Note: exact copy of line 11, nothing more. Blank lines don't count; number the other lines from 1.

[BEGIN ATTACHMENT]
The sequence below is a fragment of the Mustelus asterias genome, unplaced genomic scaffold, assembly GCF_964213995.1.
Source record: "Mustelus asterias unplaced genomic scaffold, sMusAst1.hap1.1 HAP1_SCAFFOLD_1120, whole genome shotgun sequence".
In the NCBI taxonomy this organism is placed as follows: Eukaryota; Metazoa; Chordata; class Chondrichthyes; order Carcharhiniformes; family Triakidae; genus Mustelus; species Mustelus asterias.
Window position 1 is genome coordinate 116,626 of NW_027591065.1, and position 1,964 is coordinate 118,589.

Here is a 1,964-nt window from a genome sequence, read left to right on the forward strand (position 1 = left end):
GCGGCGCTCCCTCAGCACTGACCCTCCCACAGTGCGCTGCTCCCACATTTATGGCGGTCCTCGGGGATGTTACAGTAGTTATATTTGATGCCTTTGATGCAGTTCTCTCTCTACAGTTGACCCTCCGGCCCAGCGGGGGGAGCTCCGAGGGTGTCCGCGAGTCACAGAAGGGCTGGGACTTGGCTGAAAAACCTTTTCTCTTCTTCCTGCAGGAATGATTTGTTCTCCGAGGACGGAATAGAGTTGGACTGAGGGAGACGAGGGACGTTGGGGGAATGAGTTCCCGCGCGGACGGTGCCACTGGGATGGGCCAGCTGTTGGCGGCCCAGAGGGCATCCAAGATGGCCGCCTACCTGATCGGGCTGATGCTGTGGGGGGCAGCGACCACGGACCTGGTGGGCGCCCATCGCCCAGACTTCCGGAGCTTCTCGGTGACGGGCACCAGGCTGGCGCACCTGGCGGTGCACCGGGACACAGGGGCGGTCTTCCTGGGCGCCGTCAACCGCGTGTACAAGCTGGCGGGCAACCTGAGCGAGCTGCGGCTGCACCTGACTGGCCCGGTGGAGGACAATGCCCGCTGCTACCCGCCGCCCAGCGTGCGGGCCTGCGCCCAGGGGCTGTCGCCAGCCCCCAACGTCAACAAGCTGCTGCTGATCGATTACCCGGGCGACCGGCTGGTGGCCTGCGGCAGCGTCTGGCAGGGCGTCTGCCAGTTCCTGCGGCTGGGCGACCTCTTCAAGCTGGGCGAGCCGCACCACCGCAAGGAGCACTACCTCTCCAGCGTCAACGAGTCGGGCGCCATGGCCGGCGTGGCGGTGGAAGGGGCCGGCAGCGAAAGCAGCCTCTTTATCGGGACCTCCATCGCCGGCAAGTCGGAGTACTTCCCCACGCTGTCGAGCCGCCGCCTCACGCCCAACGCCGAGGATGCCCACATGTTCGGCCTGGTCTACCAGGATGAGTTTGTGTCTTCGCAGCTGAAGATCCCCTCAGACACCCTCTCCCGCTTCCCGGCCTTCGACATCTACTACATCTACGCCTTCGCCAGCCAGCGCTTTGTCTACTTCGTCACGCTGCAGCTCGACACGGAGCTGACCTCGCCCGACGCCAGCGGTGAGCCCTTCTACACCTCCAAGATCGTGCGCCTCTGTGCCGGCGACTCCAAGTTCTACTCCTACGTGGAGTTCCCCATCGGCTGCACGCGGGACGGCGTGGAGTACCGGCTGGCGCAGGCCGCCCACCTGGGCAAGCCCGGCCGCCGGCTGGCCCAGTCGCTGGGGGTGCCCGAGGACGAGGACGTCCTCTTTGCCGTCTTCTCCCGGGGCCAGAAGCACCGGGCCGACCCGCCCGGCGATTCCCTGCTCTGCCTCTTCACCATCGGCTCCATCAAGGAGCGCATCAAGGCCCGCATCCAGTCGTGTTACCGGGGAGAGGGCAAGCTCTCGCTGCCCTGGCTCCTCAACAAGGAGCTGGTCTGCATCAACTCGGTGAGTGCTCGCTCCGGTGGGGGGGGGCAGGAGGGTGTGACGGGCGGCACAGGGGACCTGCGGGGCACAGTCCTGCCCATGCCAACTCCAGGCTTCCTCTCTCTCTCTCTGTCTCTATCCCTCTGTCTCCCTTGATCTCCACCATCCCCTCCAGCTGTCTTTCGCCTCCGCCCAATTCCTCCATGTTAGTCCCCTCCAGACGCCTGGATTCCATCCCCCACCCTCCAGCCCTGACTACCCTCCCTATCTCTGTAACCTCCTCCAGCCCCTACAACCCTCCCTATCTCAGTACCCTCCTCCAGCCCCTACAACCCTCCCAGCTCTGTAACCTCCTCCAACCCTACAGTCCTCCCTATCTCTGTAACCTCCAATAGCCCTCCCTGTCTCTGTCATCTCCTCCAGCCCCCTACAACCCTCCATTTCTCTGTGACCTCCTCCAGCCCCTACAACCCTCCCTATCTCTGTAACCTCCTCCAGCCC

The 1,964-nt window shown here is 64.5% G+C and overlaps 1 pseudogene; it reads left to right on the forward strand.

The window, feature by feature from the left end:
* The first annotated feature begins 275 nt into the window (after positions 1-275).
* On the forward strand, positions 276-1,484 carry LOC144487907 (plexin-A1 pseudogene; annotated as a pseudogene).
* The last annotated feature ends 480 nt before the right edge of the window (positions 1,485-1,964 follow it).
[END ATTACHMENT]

* The last annotated feature ends 480 nt before the right edge of the window (positions 1,485-1,964 follow it).